By now you probably know I’m something of a maverick. Rather than take what we’re told on face value, I tend to dissect everything for its underlying movements and principles and explore how those might be applied in different situations. Today I want to put the ju in Tensho kata.
First, let’s review. While there’s great benefit in practicing formal combinations, that’s not my thing. I see the martial arts at its highest expression as a fluid dance that flows back and forth, each combatant nimbly responding to what the opponent does free of thought. Remember “no mind” from The Last Samurai when Tom Cruise was training with the samurai and later how it helped him in the street fight?
So get it out of your head that ANYTHING I tell you should be done intentionally with aforethought. I don’t attack; I counterattack, and that’s the way I train my students (though sometimes in training someone has to so they don’t just stand there staring at each other, waiting for the other to make the first move).
Nevertheless, it is crucial to understand the principle behind the technique and how, why and when to apply it. Some of that I’ll tell you; some of it you’ll have to figure out for yourself, because your own self-discovery is important to making it your own so you can use it when needed.
Second, ju is the concept of softness, which entails a considerable amount of relaxation and “non-effort.” I apply it not only to blocking, but also to the generation of power through explosive movements. In practice, think of ju as performing a block in a manner that the opponent barely feels your hand when it engages the oncoming strike or kick. No more bruised wrists or clunky blocks. Rather, it often entails joining with the oncoming moment of the attack and gently redirecting it so it doesn’t hit you.
Third, when applying a block with ju, grabbing, hooking, trapping or otherwise attempting to control the attacking limb should be judiciously applied, if at all. Why? Because the energy put into it by the contraction of your muscles negates the rapid redirection of your blocking arm into a subsequent technique, whether block or strike. It tends to take that hand off the table, making it unusable until you release your tension so it can move elsewhere. In short, it makes your block sticky, which can be both a good thing and bad thing. So just understand that it can both help AND hurt your ability to nimbly respond and counter.
With that said, let’s talk about tensho. Or at least, let’s start on it today.
About Tensho kata
I will assume you are familiar with the kata’s basic movements, and maybe even have some understanding of the principles involved. But if not, don’t worry. You can always look it up in our digital dojo to get a gross idea of what I’m talking about.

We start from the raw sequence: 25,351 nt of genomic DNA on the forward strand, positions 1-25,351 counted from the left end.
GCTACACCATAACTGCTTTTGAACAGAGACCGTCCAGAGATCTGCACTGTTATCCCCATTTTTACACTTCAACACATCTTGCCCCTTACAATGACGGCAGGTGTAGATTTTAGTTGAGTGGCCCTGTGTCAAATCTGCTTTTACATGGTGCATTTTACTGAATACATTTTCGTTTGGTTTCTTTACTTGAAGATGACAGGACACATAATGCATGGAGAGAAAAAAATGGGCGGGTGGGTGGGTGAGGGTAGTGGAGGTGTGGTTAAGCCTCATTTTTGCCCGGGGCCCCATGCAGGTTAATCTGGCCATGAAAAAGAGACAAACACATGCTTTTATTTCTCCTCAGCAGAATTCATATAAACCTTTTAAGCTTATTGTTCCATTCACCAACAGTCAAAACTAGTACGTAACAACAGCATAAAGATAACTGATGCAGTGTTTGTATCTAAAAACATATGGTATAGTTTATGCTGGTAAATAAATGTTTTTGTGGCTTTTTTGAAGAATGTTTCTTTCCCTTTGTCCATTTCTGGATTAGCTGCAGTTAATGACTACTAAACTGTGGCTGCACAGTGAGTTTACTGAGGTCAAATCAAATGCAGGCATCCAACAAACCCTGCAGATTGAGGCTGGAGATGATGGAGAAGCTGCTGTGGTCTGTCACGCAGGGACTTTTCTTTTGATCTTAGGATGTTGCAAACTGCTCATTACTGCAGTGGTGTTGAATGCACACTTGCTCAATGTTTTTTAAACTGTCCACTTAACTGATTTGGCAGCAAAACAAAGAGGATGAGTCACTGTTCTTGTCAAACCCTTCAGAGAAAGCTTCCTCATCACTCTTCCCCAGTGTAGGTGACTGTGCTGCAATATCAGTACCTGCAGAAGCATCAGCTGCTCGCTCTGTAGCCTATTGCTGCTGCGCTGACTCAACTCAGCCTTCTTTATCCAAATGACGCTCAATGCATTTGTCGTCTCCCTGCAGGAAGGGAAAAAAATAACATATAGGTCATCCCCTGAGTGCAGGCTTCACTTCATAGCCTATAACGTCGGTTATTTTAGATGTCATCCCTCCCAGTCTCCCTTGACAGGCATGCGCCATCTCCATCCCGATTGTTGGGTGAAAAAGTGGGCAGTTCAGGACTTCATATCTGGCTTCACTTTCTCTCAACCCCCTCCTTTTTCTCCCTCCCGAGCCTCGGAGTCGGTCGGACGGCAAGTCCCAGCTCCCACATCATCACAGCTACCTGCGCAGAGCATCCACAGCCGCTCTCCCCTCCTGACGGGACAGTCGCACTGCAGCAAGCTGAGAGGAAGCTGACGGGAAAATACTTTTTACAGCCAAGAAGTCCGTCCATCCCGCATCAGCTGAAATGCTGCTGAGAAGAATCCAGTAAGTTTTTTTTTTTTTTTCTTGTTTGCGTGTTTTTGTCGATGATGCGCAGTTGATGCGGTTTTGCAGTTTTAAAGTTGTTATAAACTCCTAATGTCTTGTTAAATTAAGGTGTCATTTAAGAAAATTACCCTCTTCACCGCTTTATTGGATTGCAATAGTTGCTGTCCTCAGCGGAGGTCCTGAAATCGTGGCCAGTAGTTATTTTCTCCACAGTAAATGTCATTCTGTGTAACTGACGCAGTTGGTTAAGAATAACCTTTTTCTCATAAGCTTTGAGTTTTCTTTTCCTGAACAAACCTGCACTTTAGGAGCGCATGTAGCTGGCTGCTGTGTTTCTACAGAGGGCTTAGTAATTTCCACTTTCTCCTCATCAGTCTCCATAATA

Tensho is performed with dynamic tension and ibuki. I teach it to be performed at approximately 70% of maximum force, though your sensei may teach otherwise. No matter.
What does, though, is your ability to relax between movements and only apply tension at strategic points, like at the yoko uke before the soft movements, and the palm strike after the first two of them. In application, it wouldn’t matter, because I wouldn’t recommend becoming a sitting duck in front of an oncoming attack and blocking yoko uke, nor palm striking with tension in body, shoulder, arm or hand. This is where you must learn the difference between practicing kata, and learning to apply the principles behind what it’s teaching.
In actuality, you’d be moving out of the way, even when blocking yoko uke. And the strike would be totally relaxed, tensing if at all only at the last moment upon impact (there are differing theories on this).
Now for the ju blocks.
After the double yoko uke you pull back the left fist to chamber. Then you perform a series of two techniques that I was taught as eye gouges. Maybe they are, and certainly can be. But in practicality, these two movements are at the core of the ju in goju. Here’s how I teach them for use by my students.
The first is a kake uke-style soft block with the right hand, meeting the opponent’s strike with the right arm from a chambered position. It is equally applied to an attack from any position, but it is easier to visualize as a standard seiken zuki.
Your right hand must extend and connect lightly with the outside of the punching wrist just as it leaves the side. That means you must be aware and react quickly. Thinking will slow down that process, though you’ll have to think about it until you’ve ingrained the technique into your head.
As the punch extends, after you meet it your arm will arc slightly to the right and retract back to just in front of your right pectoral muscle (not a full chamber). It can end up lower if you please, but note it will restrict your ability to perform the next movement.